I am always looking for new resources to share with teachers on my favorite fiber! Years ago, a friend from the Mississippi Delta wrote A Cotton Pickin’ Story for Toddlers. There are also a number of publications available through the National Cotton Council. But I just can get enough of video! And when a friend sent this cotton educational video connected to TED, well, obviously I had to sit down and soak it up!
Cotton fits so many different courses of study, so hearing about history and how cotton offers such strength and flexibility. I love thinking about Incas using cotton as breast plates and other clothing for warriors. It’s why some of the most dangerous jobs still feature cotton so prominently in the uniforms and clothing guidelines.
There is a lot of information built in here including how cotton physiology works with seeds inside the cotton boll producing the fiber. Understanding what a cotton plant looks like and how the fiber inside a young cotton boll pushes to elongate and showing how the cell walls build out. And this is part of the reason Pima cotton and Egyptian cotton is so popular. Some of these pieces of fiber strength & length are tested in HVI labs.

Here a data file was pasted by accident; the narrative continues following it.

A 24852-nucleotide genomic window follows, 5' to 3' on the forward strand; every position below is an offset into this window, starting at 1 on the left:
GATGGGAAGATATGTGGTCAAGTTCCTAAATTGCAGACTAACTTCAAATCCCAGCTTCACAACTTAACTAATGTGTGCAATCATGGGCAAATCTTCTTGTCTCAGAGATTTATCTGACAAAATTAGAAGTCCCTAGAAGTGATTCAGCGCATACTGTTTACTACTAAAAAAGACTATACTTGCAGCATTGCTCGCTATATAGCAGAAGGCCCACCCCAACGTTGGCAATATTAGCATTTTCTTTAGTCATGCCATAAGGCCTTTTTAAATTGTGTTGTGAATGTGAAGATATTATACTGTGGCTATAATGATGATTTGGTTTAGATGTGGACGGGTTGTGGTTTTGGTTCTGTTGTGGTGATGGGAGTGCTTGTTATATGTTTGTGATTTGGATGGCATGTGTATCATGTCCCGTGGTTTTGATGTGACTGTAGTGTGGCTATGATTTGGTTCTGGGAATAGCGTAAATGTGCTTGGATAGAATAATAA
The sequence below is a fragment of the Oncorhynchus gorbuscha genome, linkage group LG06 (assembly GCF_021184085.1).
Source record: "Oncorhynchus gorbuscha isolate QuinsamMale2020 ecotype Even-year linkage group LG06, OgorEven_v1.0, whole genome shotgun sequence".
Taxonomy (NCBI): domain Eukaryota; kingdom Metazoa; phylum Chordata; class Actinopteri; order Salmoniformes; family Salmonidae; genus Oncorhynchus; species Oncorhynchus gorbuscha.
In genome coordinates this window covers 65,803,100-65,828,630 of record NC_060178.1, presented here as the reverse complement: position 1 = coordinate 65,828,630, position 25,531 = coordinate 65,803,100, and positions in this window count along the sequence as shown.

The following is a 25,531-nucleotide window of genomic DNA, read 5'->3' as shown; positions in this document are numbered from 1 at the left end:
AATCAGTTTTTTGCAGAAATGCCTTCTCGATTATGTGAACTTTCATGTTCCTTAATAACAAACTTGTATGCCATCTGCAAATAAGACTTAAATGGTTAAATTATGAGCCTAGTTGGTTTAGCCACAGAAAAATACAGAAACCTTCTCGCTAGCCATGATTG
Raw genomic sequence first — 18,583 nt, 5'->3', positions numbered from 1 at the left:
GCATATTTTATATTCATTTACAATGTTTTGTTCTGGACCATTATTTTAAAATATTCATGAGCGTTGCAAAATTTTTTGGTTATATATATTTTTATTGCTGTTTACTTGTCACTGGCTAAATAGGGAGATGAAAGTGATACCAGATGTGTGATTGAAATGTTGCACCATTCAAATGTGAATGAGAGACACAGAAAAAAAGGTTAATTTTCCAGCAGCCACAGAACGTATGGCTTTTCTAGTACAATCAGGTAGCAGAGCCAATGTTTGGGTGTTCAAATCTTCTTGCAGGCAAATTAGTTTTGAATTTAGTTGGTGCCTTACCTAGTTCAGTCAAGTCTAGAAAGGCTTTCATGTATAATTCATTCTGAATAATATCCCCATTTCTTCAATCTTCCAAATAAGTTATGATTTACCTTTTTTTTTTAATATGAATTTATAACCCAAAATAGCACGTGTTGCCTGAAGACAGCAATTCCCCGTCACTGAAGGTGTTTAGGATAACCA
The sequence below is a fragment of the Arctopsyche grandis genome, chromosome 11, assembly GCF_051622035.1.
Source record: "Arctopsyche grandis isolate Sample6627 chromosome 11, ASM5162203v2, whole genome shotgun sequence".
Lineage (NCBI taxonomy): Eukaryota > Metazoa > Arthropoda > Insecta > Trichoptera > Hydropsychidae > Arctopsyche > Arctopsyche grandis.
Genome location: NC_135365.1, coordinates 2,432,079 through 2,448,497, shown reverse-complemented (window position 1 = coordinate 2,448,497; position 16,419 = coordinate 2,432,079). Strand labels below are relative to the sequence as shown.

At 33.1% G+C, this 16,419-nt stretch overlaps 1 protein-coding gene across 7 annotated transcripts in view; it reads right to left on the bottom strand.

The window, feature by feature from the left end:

The kinds of uses go through so many products we use. Sure we think about our favorite t-shirts and jeans but how many of us think about the uses like diapers and coffee filters? Students will once they watch this!
A Personal Cotton Aside
From the opening, when they quote none other than BB King about cotton being a “force of nature.” I am in! Close friends and family all know that BB has been a major music influence in my life.
While I was living in the Mississippi Delta for a bit more than a decade, I would regularly see BB play, but I also saw him when I lived in New York and Memphis. But it wasn’t until I lived in Mississippi that I heard him talk about cotton as he broke ground for a museum that would bear his name. That museum is in an old cotton gin! He talked about how the cotton gin was both symbolic and a physical touchstone for him and for so many others in the Delta explaining cotton is a big part of who Southerners are. And he even took time in the dreaded summer heat to ask for the much needed rain understanding farmers needed the break. You can see photos from my run-ins with him over the years on my other site, JPlovesLIFE